Review Summary: Be the hero that Defeater was, be the band they wanted you to be.
In an art form with such a boundless, celebrated history and longstanding axioms of greatness, to the point at which new material oftentimes seems vacuous, like trite rehashings or mediocre imitations of musical behemoths from decades before, it’s refreshing to find contemporary albums that will certainly define the era of a genre years from now, Illmatic
s and Paranoid
s that are crafted and released during our time, during our prime listening years – albums released now, which we stumble upon as we scour the internet for new music for our eager ears to consume. In 2008, the world welcomed its eager ears to Travels
, a no-nonsense and perfectly conceived concept album by Boston-born Defeater, whose tough sound and bleeding emotion transcended the genre of hardcore and allowed the band to carve their names and secure their place in hardcore history forever. Twenty years from now, their influence will be undeniable, but even in the present, bands are clamoring to imitate Defeater and their sound, hoping to utilize the band’s mold as a rough stencil to integrate the group’s music into their own and ultimately improve on it for their own benefit. It is obviously a subjective matter as to whether or not such improvement is possible, but efforts are certainly being made by many bands, including German four-piece Lasting Traces, a band content to shamelessly and seemingly ubiquitously nod to Defeater on their debut LP Old Hearts Break In Isolation
Fans of Defeater should pick up on the similarities between the two bands almost instantly, with Defeater-esque melodies inundating the album, including the “Red, White and Blues”-like intro to “Pipe Dream” and the subsequent melodies that run rampant in the song. The album even sports an impromptu acoustic section to “Resurrection”, which, while essentially the hook of the song repeated over an acoustic version of the song as opposed to a completely different tune a la “Prophet in Plain Clothes”, is a page straight out of Defeater’s book. The abundant Defeater comparisons don’t detract from the album though; Lasting Traces employs enough artistic license to really make Old Hearts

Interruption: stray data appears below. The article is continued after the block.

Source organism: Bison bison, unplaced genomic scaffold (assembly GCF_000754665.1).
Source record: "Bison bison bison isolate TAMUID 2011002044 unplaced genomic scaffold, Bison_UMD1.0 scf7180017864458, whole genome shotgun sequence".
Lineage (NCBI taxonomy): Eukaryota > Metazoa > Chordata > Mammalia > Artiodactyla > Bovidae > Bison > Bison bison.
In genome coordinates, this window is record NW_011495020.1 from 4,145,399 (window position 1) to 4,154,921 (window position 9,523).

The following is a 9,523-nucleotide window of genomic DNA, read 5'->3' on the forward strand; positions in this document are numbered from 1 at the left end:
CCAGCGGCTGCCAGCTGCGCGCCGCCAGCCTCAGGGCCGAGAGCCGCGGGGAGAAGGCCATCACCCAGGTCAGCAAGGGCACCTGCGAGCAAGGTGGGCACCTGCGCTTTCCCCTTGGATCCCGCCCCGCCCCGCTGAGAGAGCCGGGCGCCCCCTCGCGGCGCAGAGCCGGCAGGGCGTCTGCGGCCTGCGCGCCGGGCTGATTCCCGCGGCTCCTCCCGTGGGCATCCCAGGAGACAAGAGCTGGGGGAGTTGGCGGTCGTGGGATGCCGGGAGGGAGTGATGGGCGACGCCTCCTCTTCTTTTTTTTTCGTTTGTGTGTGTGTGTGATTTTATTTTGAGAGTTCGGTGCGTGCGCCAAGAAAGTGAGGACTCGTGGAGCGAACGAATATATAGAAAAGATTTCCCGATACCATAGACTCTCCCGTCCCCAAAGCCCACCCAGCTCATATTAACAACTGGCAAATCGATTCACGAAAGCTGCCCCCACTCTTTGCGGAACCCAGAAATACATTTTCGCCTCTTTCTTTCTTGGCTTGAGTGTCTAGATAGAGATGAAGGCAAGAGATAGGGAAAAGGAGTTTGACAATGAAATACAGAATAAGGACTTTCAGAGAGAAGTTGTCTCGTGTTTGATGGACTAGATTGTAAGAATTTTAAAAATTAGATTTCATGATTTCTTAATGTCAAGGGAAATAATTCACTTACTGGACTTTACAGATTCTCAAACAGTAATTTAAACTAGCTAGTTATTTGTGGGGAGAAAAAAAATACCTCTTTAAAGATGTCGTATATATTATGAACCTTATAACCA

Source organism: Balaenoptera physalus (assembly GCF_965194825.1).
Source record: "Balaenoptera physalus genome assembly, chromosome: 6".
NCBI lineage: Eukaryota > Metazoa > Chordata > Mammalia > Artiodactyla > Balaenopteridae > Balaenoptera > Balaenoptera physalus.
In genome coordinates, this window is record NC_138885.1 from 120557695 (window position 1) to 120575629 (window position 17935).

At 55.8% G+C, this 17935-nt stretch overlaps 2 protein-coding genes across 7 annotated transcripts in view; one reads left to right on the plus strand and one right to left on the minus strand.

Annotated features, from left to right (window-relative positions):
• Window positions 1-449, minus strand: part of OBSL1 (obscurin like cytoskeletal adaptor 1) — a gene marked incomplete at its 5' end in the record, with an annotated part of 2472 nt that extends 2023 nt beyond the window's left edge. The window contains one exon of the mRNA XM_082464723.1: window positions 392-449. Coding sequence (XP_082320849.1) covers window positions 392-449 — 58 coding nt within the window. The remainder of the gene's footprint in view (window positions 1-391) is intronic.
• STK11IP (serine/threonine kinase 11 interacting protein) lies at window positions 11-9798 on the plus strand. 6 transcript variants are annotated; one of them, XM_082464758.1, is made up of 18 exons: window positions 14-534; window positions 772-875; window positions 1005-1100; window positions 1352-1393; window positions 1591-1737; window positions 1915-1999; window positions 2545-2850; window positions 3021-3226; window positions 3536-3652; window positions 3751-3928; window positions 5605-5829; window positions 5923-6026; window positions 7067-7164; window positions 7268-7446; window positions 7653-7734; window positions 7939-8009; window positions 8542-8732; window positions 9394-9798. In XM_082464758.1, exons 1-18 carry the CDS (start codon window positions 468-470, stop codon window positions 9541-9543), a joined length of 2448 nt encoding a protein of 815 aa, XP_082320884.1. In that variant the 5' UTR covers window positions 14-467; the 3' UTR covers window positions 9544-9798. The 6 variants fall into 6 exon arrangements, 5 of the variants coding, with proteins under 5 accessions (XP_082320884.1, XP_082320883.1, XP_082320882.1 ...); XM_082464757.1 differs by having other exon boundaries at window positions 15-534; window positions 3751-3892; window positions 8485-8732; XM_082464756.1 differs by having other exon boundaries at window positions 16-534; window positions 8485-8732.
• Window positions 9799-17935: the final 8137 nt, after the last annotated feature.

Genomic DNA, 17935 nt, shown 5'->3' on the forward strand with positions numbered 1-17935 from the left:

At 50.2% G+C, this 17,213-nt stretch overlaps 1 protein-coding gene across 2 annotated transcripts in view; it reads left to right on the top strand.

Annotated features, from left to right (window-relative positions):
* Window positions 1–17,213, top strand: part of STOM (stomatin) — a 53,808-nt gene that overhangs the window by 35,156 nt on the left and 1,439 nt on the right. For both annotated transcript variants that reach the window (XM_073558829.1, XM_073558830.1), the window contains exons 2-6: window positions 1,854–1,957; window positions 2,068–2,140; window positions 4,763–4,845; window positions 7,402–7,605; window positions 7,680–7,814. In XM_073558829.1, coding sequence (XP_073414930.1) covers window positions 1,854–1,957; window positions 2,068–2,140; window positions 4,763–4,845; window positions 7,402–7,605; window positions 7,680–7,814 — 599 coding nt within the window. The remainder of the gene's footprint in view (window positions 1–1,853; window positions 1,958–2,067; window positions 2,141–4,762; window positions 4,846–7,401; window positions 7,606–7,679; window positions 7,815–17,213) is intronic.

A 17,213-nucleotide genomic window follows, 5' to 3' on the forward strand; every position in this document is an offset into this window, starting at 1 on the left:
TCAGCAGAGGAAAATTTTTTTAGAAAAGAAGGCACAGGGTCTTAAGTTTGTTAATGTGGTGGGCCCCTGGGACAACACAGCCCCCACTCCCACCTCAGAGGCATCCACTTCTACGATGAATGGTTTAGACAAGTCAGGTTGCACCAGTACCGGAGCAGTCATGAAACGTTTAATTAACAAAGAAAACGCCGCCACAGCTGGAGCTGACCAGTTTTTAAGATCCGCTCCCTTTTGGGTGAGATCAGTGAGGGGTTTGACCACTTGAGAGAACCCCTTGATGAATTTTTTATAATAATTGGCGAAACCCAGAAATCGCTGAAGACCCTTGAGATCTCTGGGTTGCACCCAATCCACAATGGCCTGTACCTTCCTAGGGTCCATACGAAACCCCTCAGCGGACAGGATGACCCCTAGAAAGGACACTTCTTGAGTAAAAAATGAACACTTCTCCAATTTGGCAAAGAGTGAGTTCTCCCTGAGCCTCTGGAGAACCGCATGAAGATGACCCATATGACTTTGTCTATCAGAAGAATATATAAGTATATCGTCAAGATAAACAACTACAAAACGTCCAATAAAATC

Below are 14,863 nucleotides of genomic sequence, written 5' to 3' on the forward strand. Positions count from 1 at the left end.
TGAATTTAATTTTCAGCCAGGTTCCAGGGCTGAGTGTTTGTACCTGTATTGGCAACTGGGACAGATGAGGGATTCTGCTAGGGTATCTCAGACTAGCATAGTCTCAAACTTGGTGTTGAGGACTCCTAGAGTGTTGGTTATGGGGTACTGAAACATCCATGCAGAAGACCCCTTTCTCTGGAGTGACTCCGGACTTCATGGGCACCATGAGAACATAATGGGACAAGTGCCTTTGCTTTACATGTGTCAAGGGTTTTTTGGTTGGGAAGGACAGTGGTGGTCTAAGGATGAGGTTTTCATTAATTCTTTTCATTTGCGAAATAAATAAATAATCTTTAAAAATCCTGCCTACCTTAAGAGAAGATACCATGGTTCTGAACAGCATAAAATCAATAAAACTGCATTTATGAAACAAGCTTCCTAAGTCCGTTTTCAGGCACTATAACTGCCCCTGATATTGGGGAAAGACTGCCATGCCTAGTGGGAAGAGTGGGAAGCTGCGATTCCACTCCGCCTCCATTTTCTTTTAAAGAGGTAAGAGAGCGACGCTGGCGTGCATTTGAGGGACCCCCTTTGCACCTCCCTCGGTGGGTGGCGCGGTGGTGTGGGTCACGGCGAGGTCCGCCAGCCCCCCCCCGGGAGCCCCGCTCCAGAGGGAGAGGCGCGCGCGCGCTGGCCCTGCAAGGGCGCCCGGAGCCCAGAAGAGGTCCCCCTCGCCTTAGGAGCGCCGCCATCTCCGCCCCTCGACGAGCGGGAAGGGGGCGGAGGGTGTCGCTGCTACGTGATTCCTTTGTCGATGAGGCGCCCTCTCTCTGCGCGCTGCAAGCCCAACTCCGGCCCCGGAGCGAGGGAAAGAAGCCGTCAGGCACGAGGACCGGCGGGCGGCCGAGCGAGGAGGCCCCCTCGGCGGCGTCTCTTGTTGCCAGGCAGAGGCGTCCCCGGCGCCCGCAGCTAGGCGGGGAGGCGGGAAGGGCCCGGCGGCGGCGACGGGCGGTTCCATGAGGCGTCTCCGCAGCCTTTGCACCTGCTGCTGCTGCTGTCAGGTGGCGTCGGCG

their own album, one rife with memorable melodies, regaling refrains, and decisive daggers of songs. The crunching chords in “Sailor’s Grave” accentuate the vocal delivery and add a blustery force and emotion to the final moments of a sailor’s life, while “Old Hearts” flaunts the best moment on the album – twice. What the band lacks in originality, it more than makes up for in absolute talent and amaranthine energy; the drumming is spastic, calculated, and driving, and flashy and prominent basslines underpin dirty chord progressions while raw screams resonate at every turn from the album’s open to close.
Lasting Traces’ approach to hardcore is pretty standard: a direct and all-encompassing melodic hardcore sound with soaring guitar lines, roaring bass, and powerful drumming. They do it often, and they do it just as well as any hardcore stalwart, if not better than most. The only real qualm listeners may have about Old Hearts
is with the vocalist and his duties. The vocals on the album are by no means bad, but they are a bit uninspired. Listeners won’t find the impassioned emotional vocal approach that they might expect from a Defeater or More Than Life album in the vocalist’s conveyance. The lyrics here aren’t exactly worth mentioning either; this is no concept album, and the lyrics, which concern themselves with “[the band’s] own struggles and convulsions of daily life,” are mostly platitudes like “what a bitter irony, we couldn’t once make it through the day without each other.” Platitudes which, as is the case with most lyrically challenged albums, could be remedied with a more ardent vocal performance – more throat-maiming screams and acutely biting bellows. With only a modicum of emotional intensity exhibited on the album, the vocals, while still cutting and strong, with appropriately interspersed gang vocal assaults are the only fault – though very minor – of the album. Lasting Traces stay true to the fundamental formula of modern hardcore, drawing character and influence from Defeater’s developed dominion and defining their sound with derivative aggression, skill, and grandeur. Old Hearts Beat In Isolation
is a leviathan of a hardcore release, and coming out of a land with an unrenowned hardcore scene, is a surprising and overly welcome advancement to the modern hardcore sound, and modern music in general.